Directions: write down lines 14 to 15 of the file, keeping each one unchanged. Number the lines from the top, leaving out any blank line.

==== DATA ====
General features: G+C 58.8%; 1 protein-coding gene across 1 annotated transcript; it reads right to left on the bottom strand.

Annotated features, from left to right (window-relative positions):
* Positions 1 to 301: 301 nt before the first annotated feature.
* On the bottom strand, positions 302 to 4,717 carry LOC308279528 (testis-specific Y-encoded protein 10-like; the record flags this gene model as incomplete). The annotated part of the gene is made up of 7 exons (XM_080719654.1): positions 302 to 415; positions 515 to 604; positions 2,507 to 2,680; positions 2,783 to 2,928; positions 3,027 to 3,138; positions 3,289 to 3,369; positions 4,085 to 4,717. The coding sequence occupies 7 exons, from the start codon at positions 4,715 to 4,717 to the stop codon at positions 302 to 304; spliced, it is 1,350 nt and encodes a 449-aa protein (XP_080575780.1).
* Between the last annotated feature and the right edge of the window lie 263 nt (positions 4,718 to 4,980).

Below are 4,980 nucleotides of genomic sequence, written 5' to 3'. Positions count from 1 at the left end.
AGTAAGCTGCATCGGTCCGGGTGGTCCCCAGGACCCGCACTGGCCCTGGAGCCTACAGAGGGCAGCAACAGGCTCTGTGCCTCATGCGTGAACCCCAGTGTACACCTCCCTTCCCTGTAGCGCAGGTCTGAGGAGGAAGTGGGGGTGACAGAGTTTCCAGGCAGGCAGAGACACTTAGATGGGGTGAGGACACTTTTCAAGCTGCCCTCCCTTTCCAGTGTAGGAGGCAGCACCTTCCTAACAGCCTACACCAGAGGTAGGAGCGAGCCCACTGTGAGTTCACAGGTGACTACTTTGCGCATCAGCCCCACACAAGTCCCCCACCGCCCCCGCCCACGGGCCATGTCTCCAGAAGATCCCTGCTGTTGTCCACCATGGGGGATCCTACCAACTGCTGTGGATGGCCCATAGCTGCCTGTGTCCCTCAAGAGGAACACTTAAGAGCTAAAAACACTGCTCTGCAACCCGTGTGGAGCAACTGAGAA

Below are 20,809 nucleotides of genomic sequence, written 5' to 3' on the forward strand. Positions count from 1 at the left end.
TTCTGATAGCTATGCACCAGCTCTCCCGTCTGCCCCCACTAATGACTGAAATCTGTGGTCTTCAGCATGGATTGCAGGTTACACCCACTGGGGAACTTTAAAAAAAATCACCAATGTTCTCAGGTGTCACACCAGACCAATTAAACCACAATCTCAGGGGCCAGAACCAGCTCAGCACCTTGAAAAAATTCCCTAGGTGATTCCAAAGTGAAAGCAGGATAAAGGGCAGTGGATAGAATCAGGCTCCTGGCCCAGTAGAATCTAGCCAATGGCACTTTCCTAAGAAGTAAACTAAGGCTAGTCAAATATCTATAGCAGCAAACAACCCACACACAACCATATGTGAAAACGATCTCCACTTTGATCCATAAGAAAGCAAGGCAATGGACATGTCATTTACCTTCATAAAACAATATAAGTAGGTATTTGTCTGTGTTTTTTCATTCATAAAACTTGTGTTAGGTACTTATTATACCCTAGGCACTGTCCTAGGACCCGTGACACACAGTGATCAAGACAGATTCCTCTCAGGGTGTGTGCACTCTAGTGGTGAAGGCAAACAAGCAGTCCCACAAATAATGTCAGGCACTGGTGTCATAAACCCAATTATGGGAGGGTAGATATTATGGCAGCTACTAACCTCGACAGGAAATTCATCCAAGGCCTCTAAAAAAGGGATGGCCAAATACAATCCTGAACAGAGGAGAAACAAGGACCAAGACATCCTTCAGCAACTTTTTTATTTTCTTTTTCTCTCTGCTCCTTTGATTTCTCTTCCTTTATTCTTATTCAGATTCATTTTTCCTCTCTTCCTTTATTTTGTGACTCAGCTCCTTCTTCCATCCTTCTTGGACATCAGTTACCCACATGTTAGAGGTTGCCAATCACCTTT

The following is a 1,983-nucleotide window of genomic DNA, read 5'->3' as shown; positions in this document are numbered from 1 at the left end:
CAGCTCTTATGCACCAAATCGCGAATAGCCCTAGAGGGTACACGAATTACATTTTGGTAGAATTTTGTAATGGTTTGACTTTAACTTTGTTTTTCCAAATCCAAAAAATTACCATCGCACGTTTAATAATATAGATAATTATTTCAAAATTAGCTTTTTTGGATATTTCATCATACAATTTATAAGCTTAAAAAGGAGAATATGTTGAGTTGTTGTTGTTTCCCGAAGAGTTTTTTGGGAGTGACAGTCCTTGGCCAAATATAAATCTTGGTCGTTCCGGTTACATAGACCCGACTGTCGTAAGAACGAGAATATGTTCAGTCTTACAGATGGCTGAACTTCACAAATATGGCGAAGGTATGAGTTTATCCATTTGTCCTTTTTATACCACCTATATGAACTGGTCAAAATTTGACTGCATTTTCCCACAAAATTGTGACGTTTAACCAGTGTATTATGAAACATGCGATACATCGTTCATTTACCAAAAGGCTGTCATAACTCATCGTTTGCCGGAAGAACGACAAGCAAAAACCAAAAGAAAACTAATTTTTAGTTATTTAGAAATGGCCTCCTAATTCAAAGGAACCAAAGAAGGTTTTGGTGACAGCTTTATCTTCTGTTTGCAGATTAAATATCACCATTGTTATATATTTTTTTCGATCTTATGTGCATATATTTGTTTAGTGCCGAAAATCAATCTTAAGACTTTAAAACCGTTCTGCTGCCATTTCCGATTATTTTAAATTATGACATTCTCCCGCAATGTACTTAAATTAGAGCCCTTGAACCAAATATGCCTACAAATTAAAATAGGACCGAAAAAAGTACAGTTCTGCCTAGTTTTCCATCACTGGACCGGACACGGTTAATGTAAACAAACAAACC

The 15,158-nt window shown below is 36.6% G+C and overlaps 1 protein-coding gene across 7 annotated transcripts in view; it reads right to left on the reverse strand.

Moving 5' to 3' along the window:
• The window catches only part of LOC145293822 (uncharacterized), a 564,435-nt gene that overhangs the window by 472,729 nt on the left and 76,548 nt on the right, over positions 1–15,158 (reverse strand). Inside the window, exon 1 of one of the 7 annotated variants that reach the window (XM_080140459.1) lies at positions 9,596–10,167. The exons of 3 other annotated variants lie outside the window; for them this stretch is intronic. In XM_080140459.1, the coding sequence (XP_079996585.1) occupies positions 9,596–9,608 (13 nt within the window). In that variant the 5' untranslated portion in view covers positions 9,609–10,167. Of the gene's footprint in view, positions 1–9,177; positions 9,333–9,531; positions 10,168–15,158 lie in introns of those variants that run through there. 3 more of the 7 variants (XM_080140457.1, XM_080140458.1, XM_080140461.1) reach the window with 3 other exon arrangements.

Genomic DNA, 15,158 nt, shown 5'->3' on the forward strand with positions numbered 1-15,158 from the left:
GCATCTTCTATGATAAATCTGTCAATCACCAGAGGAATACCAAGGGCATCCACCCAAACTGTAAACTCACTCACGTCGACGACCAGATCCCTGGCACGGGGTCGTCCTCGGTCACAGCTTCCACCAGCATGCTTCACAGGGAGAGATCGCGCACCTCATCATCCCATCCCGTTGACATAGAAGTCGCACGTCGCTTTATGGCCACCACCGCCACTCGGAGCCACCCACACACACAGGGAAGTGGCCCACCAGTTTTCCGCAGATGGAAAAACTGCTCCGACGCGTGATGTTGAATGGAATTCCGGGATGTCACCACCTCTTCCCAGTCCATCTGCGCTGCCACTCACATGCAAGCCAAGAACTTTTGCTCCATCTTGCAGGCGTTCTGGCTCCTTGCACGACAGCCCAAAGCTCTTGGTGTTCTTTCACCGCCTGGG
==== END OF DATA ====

• The window catches only part of LOC145293822 (uncharacterized), a 564,435-nt gene that overhangs the window by 472,729 nt on the left and 76,548 nt on the right, over positions 1–15,158 (reverse strand). Inside the window, exon 1 of one of the 7 annotated variants that reach the window (XM_080140459.1) lies at positions 9,596–10,167. The exons of 3 other annotated variants lie outside the window; for them this stretch is intronic. In XM_080140459.1, the coding sequence (XP_079996585.1) occupies positions 9,596–9,608 (13 nt within the window). In that variant the 5' untranslated portion in view covers positions 9,609–10,167. Of the gene's footprint in view, positions 1–9,177; positions 9,333–9,531; positions 10,168–15,158 lie in introns of those variants that run through there. 3 more of the 7 variants (XM_080140457.1, XM_080140458.1, XM_080140461.1) reach the window with 3 other exon arrangements.

Genomic DNA, 15,158 nt, shown 5'->3' on the forward strand with positions numbered 1-15,158 from the left: